In 1939, a year after acquiring the Theatre Royal, the Savoy group of cinemas, situated in Dublin, Cork and Limerick, was added to the Elliman holdings. The Dublin Savoy had been built for Associated British Cinemas 10 years earlier, opening on November 29, 1929. This was the year in which sound and talking pictures were introduced to Irish audiences, with some two million people in the Irish Free State visiting the cinema each week.
Hailed as Ireland’s most luxurious ‘atmospheric’ cinema, the Savoy was given a restrained Beaux Arts façade, in accordance with the guidelines issued for the rebuilding of O’Connell Street. Inside, however, marble, bronze and glass combined to create a milieu that was ornate and lavish.
The wide, central entrance way, enhanced with bronze and glass, led into a spacious and majestic entrance hall, adorned with spiralling columns and potted palms. Broad marble staircases climbed left and right off the hallway to the balcony and restaurant floor, which was also accessed by an electric elevator. The balcony was supported by an imposing beam, which spanned over 100 feet and weighed more than 60 tons. The restaurant was magnificently decorated and lit, over 100 feet in length and large enough to seat almost 300 people. It served luncheon, tea and dinner in high style at reasonable prices.
It was the vast auditorium, however, that caused cinema-goers literally to gasp. Its walls were decorated to resemble an elaborate Moorish streetscape, its proscenium arch modelled on Venice’s Bridge of Sighs, and its safety curtain painted with images of the Doge’s Palace and the San Marco Canal. There were mock Venetian windows lining the walls, and a multitude of small lights set into the auditorium’s azure ceiling that gave patrons a sense of being seated outside at night beneath the stars. The impact of the building’s interior was enhanced by its use of indirect light from the surrounding cornices.
The Savoy’s luxurious furnishings in both its cinema (including its 2,789 large, comfortable seats) and its restaurant were supplied by J. M. Elliman & Sons, Ltd., a company created in 1919 by Maurice’s older brother Jacob, and now firmly established in the cinema and theatre furnishings business.
Like the Royal, the Savoy boasted a Compton organ, a feature found only in a few large Dublin cinema-palaces and one of only 261 theatre organs built by the John Compton Organ Company and installed in theatres, town halls and studios throughout the UK and beyond. It stood on an electric lift which could, within seconds, raise it to full view or lower it out of sight, and contributed greatly to the atmosphere of refinement which was the Savoy’s most prominent feature. Organist Gordon Spicer gave regular recitals before shows started and during the intervals.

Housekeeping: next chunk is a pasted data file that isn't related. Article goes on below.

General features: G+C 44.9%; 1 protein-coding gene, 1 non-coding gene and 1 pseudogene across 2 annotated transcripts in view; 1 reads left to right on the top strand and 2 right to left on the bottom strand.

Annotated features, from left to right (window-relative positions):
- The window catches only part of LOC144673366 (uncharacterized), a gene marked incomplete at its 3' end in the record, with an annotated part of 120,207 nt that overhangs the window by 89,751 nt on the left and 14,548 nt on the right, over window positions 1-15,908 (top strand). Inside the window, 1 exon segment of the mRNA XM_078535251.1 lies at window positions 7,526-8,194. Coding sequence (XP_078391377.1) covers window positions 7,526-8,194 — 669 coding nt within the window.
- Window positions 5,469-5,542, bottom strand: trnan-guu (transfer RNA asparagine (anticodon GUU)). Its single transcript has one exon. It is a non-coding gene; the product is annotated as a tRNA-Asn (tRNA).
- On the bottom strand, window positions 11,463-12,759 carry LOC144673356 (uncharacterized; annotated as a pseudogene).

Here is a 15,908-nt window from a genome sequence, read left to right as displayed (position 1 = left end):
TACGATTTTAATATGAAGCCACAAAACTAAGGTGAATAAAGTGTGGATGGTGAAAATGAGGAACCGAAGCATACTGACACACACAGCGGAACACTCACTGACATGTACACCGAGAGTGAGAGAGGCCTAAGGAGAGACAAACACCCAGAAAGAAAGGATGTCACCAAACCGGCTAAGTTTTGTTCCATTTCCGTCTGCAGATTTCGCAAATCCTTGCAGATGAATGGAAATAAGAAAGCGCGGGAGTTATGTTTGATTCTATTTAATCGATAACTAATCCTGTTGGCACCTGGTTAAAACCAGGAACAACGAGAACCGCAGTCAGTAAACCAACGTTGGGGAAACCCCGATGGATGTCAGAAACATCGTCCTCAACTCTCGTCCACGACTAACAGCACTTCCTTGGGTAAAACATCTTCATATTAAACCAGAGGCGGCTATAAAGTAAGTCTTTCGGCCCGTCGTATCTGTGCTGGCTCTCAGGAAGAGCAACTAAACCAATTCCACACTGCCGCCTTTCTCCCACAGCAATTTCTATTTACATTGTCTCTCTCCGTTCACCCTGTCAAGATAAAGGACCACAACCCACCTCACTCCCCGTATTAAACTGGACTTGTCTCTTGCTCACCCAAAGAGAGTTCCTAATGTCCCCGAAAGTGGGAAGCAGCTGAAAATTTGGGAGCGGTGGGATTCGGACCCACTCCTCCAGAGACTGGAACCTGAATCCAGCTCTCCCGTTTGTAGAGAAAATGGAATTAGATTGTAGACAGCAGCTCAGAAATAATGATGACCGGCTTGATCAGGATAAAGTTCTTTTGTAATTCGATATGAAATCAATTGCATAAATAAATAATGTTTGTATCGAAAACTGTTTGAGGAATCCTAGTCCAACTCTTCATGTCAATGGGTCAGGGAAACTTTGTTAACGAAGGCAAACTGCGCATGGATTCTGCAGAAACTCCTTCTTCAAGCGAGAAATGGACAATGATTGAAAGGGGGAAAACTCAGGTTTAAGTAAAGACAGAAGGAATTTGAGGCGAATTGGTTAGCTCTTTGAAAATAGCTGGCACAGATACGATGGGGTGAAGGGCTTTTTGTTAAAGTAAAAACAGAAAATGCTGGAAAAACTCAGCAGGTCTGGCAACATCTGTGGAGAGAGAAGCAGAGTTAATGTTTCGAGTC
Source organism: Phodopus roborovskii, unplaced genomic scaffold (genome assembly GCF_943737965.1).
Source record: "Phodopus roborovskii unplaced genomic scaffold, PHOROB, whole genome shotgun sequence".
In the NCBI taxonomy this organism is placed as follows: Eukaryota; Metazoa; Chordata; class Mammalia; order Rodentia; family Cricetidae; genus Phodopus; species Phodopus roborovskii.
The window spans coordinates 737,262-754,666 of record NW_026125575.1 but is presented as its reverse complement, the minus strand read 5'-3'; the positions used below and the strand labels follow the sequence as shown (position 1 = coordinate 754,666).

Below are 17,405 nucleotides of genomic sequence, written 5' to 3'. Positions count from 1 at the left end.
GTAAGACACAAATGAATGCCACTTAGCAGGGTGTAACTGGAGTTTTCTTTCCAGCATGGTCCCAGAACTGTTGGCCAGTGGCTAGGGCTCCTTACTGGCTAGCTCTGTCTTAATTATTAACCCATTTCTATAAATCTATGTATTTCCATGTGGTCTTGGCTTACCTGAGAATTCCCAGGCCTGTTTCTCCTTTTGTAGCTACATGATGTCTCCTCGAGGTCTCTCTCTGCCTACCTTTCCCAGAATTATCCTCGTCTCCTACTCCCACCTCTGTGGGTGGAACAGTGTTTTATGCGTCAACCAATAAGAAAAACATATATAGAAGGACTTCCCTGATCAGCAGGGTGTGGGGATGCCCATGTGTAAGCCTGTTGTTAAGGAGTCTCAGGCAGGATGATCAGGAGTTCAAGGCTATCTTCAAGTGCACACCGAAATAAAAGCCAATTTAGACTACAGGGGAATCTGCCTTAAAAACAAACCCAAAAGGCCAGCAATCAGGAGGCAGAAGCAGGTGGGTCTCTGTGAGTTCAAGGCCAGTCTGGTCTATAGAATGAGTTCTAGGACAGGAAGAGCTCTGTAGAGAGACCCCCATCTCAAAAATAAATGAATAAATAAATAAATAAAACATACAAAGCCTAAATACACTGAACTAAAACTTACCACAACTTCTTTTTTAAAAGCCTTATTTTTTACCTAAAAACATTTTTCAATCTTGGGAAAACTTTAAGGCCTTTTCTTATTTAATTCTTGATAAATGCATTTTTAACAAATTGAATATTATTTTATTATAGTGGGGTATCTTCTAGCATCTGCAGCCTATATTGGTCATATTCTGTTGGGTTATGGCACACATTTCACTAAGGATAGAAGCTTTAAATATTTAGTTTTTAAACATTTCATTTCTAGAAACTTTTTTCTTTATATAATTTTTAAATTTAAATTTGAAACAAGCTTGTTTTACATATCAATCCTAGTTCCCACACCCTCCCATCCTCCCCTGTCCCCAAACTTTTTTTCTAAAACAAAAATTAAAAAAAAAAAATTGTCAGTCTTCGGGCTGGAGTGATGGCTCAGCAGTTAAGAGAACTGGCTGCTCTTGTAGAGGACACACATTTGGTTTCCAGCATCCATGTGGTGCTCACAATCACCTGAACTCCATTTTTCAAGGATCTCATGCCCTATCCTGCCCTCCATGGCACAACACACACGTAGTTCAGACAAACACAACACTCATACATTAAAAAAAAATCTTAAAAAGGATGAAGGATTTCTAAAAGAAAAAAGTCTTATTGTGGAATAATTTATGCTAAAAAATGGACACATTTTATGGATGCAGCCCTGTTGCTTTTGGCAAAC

In all, the cinema and its stage facilities had cost £200,000 of which £10,000 was spent on three Ross projectors, then the most up-to-date. It had been officially opened by William Thomas Cosgrave, first President of the Executive Council of the Irish Free State from 1922 to 1932, in the presence of leading members of the civil, military, state and public services, Alfie Byrne, Lord Mayor of Dublin, and prominent Dublin citizens. The proceeds of the Savoy Fanfare day were donated to the Society of St. Vincent de Paul, Ireland’s largest, voluntary, charitable organisation.
Ten years later, it was sold to the Elliman group. Of the countless films it screened under Elliman ownership over the years, nothing matched the popularity of the classic Gone With The Wind. Shown at the Savoy in 1942 and offering a few hours’ escape from the gloom of the war years, it sold a staggering 300,000 tickets in just eight weeks, with special excursions bringing in cinema-goers from all over the country. Performances for this and all Savoy films ran continuously from 2.30 p.m.
In 1945, the Savoy screened The Bells of St. Mary’s, an American drama and the year’s highest grossing movie in the US. It stared Bing Crosby and Ingrid Bergman as a priest and a nun trying save their school. Maurice and Louis welcomed to its Dublin premiere the President of Ireland and Mrs Sean O’Kelly, the Lord Mayor of Dublin, five cabinet ministers and several members of government, municipal and church bodies. Other guests included Maureen O’Hara’s mother Mrs. Fitzsimmons, the Spanish ambassador and his wife, Col. Jack Version from RKO Studios, and David E. Griffith from International Pictures.
Admission charged at 1/- from the Front Stalls, 2/- for the Back Stalls, 1/3d for the Back Balcony, 2/- for the Centre Balcony, and 3/- for the Dress Circle, noticeably higher than in most other cinemas.
The Savoy employed a legion of staff in its ticket booths, restaurant and confectionery stalls, as well as a hierarchy of ushers. Among them was Harry Kerins. He recalls:
I worked as an usher at the Savoy Cinema for many years. My work was interrupted in 1939 when I was recalled to service as a cavalry soldier in the British Army. I served in France with the British Expeditionary Force and was wounded on the beach at Dunkirk. Following my recovery, I returned to service and was sent to India and eventually to Burma [Myanmar] where I fought the Japanese invaders and was lost in the Burmese jungle for seven days. Eventually I was found by some of my comrades and was hospitalised again. Following my recovery, I was honourably discharged and returned home. My job at the Savoy was waiting for me and at the earliest opportunity I returned to work.
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